Zinc Carbon Prismatic, Mini-max, Batrymax and PowerPack
From the 1940s a “layer type” biscuit cell was used for HT or “B” packs. From the mid 1950s it was used for Transistor radios, mostly 9V, or 6 cells. At lower currents the capacity
is much higher and also it fits a rectangular or square space with less voids also decreasing size or increasing capacity
. The internal resistance is much higher so they are unsuitable for high current drain like tube filaments, lamps or motors. The USA Eveready may have first developed them for small HT packs of the 1940 Personal Radio
sets which didn’t appear in the UK till 1946/1947 (Romac, Ever Ready, Vidor and Marconiphone/EMI).
A PP9 pack is about 5000mAH at 20mA and takes the same space as made from 6 x B cells which are just over 2500mAH at 50mA. Actually some European Transistor sets can take 2 off 3R12 (Old Ever Ready 1289) packs or a PP9.
For the PP3 the layer pack is about 460mAH or more at 12mA. But the Alkaline is only 590mAH at 12mA because the 6 LR61 cells waste space compared to the Layer cells. Since at best the Alkaline costs twice as much it’s poor value compared to layer type. In contrast since the regular cylindrical Alkaline is x2.4 to x3 life of Zinc at low current draw, the Alkaline as long as no more than x2 price are better value.
(Left: Eveready minimax layer cell)
As a comparison the 6F100 (PP3 9V) is about 4500mAH for a transistor radio and 6 off “B” cells (R12) take the same space but are about 2000mAH for a transistor Radio but 2500mA for 9mA HT. The F100 cells used in a 90V pack at 9mA will be about 5000mAH, so a big space saving. if a 2500mAH flat or prismatic cell is used. But in a motor driven or bright torch the 6F100 might be only 900mA and the R12 cells about 1800mAH. Due to the double capacity
of Alkaline vs Zinc Carbon at low current draw, space can be “wasted” using close fitting Alkaline cells instead of layer types but the capacity
increase is only 15% to 25% not the 200% of Alkaline vs Zinc Carbon or Zinc Chloride.
The Battery Valve (Tube) HT of 1940s to 1959 was 45 V to 90V and 5mA to 12mA depending on model. Prior to the Layer cell almost all HT packs are 30 to perhaps 134 “B” size cells, some used “AA” sized cells. 1.5V LT packs used two to eighteen off D, E or F cells in parallel. The largest US battery pack used 24 F cells as 4 paralleled sets of 6 for 9V (Eveready 716). The highest voltage pack used 336 layer cells for 510V (Eveready 497). The UK Ever Ready / Lissen All Dry Portable of 1939 was one of the earliest UK portable radios without a Lead Acid Accumulator. The 1939 Ever Ready 5124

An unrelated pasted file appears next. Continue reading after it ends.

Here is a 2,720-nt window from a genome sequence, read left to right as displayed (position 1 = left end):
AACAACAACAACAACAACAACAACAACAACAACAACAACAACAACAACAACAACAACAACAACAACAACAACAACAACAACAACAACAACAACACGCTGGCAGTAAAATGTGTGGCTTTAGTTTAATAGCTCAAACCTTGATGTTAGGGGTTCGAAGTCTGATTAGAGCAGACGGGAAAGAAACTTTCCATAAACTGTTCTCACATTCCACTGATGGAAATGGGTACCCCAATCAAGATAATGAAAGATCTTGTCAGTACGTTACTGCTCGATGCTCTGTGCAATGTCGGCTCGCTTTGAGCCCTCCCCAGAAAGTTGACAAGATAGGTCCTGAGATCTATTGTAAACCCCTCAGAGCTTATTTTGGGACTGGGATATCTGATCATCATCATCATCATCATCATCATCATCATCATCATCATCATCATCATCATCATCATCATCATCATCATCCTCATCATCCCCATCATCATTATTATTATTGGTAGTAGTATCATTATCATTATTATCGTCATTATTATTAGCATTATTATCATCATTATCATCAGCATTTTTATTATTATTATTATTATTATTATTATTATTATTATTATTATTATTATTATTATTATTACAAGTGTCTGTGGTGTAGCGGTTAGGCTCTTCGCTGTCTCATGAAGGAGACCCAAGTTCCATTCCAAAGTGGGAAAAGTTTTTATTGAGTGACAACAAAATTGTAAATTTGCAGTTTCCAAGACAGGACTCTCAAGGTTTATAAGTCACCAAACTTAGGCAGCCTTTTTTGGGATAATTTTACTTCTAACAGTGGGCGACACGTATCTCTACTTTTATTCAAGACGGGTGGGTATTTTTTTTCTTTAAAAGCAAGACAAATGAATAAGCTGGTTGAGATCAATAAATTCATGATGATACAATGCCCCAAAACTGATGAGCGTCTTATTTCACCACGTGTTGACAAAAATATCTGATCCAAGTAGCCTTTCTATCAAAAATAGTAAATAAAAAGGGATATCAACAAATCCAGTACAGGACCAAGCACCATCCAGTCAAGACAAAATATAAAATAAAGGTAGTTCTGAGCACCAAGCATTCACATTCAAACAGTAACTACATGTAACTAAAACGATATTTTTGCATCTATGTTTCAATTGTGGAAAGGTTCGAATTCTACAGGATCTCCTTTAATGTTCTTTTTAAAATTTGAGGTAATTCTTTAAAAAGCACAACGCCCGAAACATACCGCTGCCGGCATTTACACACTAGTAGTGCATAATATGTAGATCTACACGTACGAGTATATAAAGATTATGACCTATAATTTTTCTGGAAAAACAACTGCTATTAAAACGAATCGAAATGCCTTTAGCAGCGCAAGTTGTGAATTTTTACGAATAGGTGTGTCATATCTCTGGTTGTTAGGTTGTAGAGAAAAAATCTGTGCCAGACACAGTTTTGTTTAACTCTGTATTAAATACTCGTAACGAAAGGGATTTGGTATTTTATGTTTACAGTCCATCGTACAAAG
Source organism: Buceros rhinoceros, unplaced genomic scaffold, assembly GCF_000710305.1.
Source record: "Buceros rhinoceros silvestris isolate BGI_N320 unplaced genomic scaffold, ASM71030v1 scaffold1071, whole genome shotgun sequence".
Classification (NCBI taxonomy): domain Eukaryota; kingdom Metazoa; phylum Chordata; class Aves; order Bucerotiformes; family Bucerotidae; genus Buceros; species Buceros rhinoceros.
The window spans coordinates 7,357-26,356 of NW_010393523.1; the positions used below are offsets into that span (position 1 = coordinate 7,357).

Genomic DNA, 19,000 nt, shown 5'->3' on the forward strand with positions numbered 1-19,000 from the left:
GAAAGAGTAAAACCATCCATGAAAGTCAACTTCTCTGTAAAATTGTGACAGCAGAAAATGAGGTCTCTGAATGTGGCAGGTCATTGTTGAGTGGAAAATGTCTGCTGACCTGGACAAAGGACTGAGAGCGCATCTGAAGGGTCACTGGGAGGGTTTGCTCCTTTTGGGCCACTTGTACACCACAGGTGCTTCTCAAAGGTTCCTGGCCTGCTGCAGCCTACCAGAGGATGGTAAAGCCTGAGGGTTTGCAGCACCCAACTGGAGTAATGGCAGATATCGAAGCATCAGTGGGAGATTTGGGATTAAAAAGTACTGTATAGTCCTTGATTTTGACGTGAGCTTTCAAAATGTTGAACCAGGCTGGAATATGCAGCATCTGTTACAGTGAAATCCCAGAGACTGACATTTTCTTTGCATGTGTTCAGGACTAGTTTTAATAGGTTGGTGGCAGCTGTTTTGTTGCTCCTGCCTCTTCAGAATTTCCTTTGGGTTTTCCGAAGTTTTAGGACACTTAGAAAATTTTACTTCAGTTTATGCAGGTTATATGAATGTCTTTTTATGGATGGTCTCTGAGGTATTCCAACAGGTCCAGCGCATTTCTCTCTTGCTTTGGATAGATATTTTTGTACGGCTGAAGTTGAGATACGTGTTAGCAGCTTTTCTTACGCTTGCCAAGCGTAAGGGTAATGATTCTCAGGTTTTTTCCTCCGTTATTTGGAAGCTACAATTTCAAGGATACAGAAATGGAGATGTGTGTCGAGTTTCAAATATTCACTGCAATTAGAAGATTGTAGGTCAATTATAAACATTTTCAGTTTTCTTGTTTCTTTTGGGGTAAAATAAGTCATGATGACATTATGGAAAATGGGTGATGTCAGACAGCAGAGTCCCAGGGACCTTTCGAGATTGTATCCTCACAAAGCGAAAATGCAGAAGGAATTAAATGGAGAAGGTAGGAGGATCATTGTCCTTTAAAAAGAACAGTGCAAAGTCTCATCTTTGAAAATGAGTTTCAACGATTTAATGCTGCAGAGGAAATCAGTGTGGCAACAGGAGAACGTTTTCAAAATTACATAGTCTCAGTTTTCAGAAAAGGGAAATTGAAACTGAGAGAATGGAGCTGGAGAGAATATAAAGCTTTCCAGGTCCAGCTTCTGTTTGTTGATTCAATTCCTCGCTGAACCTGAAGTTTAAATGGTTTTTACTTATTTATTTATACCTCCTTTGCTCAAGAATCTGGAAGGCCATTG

/ Lissen 8515
etc used the AD3 Combo pack
(probably first use), the AD3 would have been 60 off “B” cells in series for 90V and 8 off “F” cells as this for just over 0.9V end point per cell on the HT pack and 1.0V end point on the LT gives the same life assuming approximately 250mA LT and 8 to 11mA HT, or close to 250 hours for 10 Shillings in 1939. Compare with SIX hours on some DAB radios! Of course it’s a large battery pack!
In 1954 “Radio and Television Reference Book”, (Gen Ed. Molloy) it’s claimed a layer-built battery pack is about 2
rds weight and 1
th the volume for the same capacity
. Also mentioned is the Valve Manufacturer’s recommendation that the LT pack should be 1V per cell when the HT pack is totally exhausted (stated as 0.75V). In general the DK91 / 1R5 (the original Miniature All Dry tube) operates only down to 1V as mixer/oscillator.
Most of the later 1950s Transistor Power Packs (PP3, PP7, PP9 etc) appear to use the same layer cells as the older HT packs. Capacity
reduces dramatically at higher currents as internal resistance is high.
There are not “Zinc Carbon” and “Zinc Chloride” versions. There are Alkaline, NiCd and NiMH rectangular cells in rectangular cases but other than “naked” PCB NiMH these are now very rare. In practice all Alkaline and most NiMH replacements of layer pack use button, coin or cylindrical cells. The 6LR61 Alkaline may give only 14% to 20% extra capacity
compared to Layer 6F22 as it’s 6 off cylindrical LR61 cells (similar to “AAAA”, size, perhaps 1.5mm shorter) but has a longer shelf life and less “droop” in discharge vs time hence superior for Smoke alarms but poorer value to make 45V to 120V “HT” packs.
US Eveready / NCC called the layer type pack “mini-max” and UK Ever Ready “Batrymax”. Only the 6F22 (9V PP3) is now commonly available though the 6F100 (9V PP9) is still produced